Carnegiea gigantea, Giant Saguaro

Southwest Desert Flora

Home to the plants of the Sonoran, Chihuahuan and Mojave Deserts

Cirsium ochrocentrum, Yellowspine Thistle

Sanvitalia abertii, Abert's Creeping Zinnia

Sanvitalia abertii, Abert's Creeping Zinnia, Southwest Desert Flora Sanvitalia abertii, Abert's Creeping Zinnia, Southwest Desert Flora   Sanvitalia abertii, Abert's Creeping Zinnia, Southwest Desert Flora

Scientific Name: Sanvitalia abertii
Common Name: Abert's Creeping Zinnia
Also Called: Albert's creeping zinnia, Albert Creeping Zinnia
Family: Asteraceae, Sunflower Family
Synonyms: ( )
Status: Native
Duration: Annual
Size: Up to 12 inches.
Growth Form: Forb/herb; erect or spreading; few or several slender stems; strigose or rough to the touch.
Leaves: Green; opposite; lance shaped or linear, with short stiff hairs.
Flower Color: Yellow; radiate heads; ray flowers have about 8 short florets notched at the tips; slender flower stalks (inflorescence); fruit is an achene.
Flowering Season: July to September following summer monsoon rainfall.
Elevation: 4,000 to 7,500 feet.

Habitat Preferences: Dry rocky slopes, hillsides, mesas, open areas in pinyon-juniper communities and along streams.

Recorded Range: In the United States Abert’s Creeping Zinnia is found in the southwest mostly in AZ and NM with smaller populations in CA, NV and TX. In Arizona it is found in northern and southern parts of the state.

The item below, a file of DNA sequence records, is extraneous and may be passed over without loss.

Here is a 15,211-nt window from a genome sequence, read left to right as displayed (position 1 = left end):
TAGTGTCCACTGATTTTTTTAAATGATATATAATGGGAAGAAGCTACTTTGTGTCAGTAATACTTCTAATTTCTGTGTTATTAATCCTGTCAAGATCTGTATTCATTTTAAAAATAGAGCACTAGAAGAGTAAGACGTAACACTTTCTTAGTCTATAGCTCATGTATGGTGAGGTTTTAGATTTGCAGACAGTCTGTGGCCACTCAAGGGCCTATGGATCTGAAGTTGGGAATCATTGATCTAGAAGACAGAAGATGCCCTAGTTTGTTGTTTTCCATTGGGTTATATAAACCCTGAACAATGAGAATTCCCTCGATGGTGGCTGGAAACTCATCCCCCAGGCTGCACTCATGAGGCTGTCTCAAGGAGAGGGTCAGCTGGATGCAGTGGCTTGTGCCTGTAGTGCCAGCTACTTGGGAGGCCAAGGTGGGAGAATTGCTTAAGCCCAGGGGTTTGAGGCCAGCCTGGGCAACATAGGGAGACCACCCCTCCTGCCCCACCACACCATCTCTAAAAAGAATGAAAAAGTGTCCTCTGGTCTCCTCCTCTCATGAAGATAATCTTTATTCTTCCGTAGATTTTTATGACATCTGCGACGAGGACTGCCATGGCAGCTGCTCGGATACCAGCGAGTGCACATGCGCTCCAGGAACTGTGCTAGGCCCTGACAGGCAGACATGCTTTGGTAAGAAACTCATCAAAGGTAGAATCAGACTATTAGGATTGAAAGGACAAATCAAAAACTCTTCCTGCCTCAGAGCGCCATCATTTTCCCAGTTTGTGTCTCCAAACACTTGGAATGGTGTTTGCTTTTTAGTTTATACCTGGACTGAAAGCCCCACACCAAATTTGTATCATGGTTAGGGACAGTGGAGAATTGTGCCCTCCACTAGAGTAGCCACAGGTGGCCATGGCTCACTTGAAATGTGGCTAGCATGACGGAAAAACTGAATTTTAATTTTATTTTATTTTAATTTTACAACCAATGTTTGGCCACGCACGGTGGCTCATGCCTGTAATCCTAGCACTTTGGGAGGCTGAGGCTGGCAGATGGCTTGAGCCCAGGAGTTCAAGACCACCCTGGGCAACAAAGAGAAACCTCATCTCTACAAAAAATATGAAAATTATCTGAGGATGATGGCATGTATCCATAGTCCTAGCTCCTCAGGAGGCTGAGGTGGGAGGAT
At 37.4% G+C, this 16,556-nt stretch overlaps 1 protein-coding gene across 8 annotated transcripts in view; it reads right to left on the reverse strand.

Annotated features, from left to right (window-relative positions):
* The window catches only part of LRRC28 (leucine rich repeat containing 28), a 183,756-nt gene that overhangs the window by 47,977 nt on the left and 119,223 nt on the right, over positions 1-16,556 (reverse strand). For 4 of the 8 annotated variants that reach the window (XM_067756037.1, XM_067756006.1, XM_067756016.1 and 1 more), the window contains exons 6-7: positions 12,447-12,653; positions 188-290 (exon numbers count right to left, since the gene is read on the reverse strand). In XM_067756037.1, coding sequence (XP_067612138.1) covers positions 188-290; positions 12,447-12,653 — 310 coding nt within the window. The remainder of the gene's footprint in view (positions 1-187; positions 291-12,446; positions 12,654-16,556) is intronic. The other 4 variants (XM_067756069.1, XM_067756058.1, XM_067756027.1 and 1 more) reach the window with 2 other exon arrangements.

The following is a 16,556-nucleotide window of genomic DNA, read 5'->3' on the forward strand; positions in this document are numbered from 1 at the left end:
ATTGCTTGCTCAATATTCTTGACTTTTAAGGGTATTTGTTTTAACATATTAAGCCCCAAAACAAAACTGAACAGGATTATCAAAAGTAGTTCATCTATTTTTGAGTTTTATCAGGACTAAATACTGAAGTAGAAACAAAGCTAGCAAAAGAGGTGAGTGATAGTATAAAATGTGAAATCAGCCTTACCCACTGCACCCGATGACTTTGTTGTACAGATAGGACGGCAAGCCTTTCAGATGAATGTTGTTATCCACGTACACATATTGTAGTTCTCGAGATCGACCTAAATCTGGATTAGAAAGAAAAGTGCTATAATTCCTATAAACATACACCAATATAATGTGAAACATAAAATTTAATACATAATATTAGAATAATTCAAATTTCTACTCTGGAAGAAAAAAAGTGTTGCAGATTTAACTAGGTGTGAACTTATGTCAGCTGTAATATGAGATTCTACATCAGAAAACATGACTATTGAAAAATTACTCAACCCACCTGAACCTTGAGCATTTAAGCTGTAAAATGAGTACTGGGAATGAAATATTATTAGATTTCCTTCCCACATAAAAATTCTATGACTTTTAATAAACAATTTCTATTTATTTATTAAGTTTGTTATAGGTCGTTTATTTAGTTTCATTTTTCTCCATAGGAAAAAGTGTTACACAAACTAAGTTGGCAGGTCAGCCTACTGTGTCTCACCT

North America & US County Distribution Map for Sanvitalia abertii.

U.S. Weed Information: No data available.
Invasive/Noxious Weed Information: No data available.
Wetland Indicator: No data available.
Threatened/Endangered Information: No data available.

Genus Information: 3 species in Sanvitalia in the southwestern United States, 1 in Arizona. (2 native, 1 introduced).

Comments: Plants in the genus Sanvitalia are collectively called "creeping zinnias". Photo above take August 28, near Canelo, eastern Santa Cruz County, Arizona.

Several uses have been identified for Abert’s Creeping Zinnia including use of a cold infusion of leaves used as a lotion for headache and fever and parts of the plant were chewed for mouth sores. View species account from Native American Ethnobotany, University of Michigan, Dearborn.

Date Profile Completed: 10/26/2012; Updated, 07/26/2015, updated format 10/11/2017
U.S. Dept. of Agriculture, Natural Resources Conservation Service on-line database
Arizona Flora, Kearney, Thomas H., Peebles, Robert H., 1960, University of California Press, Berkley and Los Angeles
The Jepson Manual, Citation: Fri Oct 26 17:55:43 2012
John L. Strother, FNA | Family List | FNA Vol. 21 | Asteraceae | Sanvitalia, Flora of North America Editorial Committee, eds. 1993+. Flora of North America North of Mexico. 16+ vols. New York and Oxford. (accessed 10/26/2012)
SEINet for synonyms, scientific names and recorded geographic locations,